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Middle-School Dropout Codes Clever Chat Program That Foils NSA Spying


Stashed in: Privacy does not exist.

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Why It May Be Better Than the Competition

Although a number of encrypted communications solutions already exist for email and chats, many are not entirely secure or are difficult to use. What’s more, few solutions purport to eliminate the metadata problem. Ricochet’s absence of metadata, and its ease of use, means it has a good chance of going mainstream in a way others have not.

Wickr, for example, is a competing encrypted chat program that doesn’t preserve the communication or metadata of users, so there’s nothing recorded by default for spy agencies or law enforcement to collect from Wickr with a court order. But unlike Ricochet, it uses central servers to transmit the communication, which Brooks says make users vulnerable to timing attacks. Anyone tapping the connections to Wickr’s servers could conceivably map the parties who are communicating and establish relationships between them.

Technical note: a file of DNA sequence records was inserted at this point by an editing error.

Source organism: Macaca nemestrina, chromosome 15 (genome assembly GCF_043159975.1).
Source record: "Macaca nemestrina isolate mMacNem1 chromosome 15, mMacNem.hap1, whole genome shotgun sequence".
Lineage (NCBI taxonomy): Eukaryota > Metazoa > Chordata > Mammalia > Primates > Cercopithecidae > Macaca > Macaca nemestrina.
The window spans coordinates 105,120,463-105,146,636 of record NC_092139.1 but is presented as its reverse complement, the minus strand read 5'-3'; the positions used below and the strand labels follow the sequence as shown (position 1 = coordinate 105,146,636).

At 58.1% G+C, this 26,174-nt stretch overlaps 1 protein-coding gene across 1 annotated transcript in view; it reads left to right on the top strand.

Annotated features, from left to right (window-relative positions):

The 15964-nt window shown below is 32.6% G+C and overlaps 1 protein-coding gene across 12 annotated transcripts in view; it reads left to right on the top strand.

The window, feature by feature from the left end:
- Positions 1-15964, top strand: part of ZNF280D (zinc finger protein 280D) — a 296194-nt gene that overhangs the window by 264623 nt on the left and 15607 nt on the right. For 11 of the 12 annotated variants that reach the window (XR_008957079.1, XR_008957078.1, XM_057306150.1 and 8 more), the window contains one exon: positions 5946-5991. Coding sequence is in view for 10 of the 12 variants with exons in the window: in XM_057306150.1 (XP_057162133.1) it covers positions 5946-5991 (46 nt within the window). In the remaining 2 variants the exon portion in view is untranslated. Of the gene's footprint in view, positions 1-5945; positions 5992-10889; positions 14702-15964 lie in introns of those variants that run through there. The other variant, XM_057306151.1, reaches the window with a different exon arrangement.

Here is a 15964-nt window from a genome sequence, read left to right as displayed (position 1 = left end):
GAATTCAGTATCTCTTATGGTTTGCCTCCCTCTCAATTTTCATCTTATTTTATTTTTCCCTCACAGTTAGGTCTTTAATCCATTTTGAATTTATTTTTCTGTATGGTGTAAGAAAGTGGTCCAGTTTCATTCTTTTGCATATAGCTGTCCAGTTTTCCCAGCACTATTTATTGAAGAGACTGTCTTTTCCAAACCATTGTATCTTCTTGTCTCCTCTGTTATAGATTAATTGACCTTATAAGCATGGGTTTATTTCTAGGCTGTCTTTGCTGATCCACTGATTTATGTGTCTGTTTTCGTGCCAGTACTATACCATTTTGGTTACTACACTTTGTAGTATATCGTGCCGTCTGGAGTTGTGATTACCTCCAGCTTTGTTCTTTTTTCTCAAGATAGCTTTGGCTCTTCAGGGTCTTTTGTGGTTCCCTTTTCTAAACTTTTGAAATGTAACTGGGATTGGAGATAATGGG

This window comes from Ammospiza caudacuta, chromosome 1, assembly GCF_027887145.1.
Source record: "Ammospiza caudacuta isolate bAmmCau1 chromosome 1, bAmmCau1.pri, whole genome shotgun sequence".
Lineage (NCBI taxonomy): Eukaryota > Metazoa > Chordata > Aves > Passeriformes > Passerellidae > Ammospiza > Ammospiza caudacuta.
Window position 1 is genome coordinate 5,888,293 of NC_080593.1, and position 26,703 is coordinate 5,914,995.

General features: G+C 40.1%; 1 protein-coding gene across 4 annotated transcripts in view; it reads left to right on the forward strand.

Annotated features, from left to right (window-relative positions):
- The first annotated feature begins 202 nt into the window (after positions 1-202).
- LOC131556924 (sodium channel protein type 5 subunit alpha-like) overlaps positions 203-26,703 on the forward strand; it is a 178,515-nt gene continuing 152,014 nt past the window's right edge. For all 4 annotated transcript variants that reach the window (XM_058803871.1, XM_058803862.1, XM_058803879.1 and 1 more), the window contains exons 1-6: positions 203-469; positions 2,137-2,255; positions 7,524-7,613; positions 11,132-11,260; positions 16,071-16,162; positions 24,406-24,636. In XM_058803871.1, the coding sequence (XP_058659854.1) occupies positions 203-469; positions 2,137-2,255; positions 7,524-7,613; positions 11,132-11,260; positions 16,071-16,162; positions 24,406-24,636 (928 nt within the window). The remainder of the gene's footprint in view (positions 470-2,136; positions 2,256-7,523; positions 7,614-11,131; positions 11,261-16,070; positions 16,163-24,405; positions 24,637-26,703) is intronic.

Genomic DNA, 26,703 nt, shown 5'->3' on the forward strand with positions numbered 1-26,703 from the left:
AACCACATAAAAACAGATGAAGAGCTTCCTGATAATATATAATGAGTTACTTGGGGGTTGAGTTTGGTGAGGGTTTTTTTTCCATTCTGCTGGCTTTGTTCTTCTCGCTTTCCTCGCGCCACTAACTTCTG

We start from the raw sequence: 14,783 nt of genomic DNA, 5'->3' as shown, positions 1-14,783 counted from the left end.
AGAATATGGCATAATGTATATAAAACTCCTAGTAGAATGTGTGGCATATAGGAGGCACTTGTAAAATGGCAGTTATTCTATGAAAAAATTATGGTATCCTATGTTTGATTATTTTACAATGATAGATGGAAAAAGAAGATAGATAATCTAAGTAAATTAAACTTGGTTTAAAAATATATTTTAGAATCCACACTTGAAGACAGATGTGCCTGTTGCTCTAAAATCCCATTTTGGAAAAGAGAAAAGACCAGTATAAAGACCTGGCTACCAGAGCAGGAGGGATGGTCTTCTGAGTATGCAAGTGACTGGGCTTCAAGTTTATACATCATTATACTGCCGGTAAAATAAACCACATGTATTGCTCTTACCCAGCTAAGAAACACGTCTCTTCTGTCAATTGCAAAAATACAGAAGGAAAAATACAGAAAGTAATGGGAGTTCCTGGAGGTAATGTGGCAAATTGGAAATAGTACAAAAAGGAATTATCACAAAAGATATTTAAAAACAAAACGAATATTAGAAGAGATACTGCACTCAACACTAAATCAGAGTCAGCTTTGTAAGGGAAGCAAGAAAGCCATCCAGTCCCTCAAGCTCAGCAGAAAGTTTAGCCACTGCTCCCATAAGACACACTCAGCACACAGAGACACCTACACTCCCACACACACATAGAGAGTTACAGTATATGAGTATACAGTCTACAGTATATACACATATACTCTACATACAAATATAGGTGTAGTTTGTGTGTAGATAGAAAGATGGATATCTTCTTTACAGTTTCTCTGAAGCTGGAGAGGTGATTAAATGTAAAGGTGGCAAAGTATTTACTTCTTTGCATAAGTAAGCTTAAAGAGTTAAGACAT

“If you have two people communicating and someone is [passively] monitoring one or the other party, this will protect them,” Moore says. “Unless someone is [directly] monitoring that person and you at the same time, it will be very hard to identify the communication.”

“AT NO POINT DO YOU EVER CONTACT ANYONE DIRECTLY,” BROOKS SAYS. “THERE IS NO WAY YOU COULD FIND MY IP ADDRESS OR ANYTHING ABOUT WHO I AM OR WHERE I AM.”

Eh. Not useful for most communication you'd want to do. 

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